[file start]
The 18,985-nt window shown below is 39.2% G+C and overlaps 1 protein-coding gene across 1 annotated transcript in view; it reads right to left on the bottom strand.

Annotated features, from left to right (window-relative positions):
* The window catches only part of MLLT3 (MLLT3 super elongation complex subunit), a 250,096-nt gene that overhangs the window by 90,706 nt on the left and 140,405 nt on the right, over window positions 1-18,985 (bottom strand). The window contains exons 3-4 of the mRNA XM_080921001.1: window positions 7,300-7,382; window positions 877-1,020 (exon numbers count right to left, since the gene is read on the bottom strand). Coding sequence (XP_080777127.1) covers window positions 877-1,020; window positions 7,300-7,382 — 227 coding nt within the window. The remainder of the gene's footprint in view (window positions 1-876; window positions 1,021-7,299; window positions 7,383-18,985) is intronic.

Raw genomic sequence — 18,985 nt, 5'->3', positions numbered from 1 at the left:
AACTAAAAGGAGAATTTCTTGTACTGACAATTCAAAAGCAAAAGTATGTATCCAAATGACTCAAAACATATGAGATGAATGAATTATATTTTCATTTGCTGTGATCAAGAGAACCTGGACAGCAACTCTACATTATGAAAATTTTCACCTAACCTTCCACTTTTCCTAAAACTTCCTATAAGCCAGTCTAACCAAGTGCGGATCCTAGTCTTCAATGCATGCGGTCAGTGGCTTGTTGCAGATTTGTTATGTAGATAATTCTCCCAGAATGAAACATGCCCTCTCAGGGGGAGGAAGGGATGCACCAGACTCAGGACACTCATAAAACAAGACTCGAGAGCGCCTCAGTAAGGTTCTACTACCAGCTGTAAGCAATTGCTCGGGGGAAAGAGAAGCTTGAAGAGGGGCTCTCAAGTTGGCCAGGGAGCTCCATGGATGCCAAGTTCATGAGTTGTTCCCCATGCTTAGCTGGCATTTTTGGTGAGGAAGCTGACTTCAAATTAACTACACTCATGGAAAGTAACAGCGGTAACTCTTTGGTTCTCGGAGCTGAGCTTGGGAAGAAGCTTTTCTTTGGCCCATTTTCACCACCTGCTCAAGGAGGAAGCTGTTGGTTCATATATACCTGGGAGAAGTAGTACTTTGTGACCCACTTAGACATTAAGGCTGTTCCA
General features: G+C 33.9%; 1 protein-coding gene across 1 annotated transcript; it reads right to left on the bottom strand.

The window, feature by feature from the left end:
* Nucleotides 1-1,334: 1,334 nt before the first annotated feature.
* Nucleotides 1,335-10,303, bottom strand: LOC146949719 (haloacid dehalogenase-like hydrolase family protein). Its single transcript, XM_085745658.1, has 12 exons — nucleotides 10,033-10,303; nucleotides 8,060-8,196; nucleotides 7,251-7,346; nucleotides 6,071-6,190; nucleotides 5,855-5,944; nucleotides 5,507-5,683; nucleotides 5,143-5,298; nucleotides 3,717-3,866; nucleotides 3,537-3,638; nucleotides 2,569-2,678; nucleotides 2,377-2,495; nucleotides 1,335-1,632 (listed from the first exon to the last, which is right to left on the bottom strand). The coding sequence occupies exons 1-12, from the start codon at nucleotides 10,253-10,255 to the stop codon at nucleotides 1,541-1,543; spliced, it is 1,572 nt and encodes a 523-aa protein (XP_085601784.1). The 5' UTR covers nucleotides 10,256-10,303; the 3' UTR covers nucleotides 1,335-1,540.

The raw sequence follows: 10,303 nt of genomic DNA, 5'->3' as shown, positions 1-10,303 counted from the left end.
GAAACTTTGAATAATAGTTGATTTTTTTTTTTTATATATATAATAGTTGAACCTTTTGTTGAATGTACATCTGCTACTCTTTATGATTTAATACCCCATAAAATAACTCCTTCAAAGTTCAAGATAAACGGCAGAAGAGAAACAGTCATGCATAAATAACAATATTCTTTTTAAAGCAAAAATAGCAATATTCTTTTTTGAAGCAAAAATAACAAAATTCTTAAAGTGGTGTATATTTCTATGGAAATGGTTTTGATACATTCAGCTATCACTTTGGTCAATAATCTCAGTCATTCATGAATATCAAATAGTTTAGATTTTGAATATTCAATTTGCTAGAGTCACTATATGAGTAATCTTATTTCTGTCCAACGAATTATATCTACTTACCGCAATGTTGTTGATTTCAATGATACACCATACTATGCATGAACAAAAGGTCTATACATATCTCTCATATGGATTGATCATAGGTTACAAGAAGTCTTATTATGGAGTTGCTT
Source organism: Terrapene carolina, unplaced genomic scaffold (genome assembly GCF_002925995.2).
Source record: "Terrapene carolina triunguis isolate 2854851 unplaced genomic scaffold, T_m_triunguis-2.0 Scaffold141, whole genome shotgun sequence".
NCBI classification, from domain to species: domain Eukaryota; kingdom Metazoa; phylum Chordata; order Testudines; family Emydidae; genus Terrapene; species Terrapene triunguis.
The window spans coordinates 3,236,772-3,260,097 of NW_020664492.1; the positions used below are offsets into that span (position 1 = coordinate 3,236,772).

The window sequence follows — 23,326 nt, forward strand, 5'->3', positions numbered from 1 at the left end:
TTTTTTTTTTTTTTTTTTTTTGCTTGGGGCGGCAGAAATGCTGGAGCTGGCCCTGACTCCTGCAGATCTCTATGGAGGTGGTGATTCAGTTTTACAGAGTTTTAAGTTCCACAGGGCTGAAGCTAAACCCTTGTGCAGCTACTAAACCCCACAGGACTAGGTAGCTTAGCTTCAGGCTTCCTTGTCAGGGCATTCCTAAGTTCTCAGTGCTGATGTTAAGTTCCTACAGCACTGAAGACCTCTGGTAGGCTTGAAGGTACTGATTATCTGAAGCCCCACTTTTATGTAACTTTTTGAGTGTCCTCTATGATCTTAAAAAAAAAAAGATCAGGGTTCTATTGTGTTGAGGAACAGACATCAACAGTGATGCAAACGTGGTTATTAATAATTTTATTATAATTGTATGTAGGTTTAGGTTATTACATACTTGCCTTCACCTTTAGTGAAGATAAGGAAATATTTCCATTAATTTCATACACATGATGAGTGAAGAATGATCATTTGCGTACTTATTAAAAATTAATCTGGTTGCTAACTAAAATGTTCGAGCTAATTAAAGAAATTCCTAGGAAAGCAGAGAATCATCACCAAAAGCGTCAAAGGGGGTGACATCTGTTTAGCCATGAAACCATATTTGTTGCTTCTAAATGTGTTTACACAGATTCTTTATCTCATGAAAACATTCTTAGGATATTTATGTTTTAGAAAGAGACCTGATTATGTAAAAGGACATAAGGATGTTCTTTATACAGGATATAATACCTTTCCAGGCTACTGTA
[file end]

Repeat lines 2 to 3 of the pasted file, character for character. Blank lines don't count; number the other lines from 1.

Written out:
Annotated features, from left to right (window-relative positions):
* The window catches only part of MLLT3 (MLLT3 super elongation complex subunit), a 250,096-nt gene that overhangs the window by 90,706 nt on the left and 140,405 nt on the right, over window positions 1-18,985 (bottom strand). The window contains exons 3-4 of the mRNA XM_080921001.1: window positions 7,300-7,382; window positions 877-1,020 (exon numbers count right to left, since the gene is read on the bottom strand). Coding sequence (XP_080777127.1) covers window positions 877-1,020; window positions 7,300-7,382 — 227 coding nt within the window. The remainder of the gene's footprint in view (window positions 1-876; window positions 1,021-7,299; window positions 7,383-18,985) is intronic.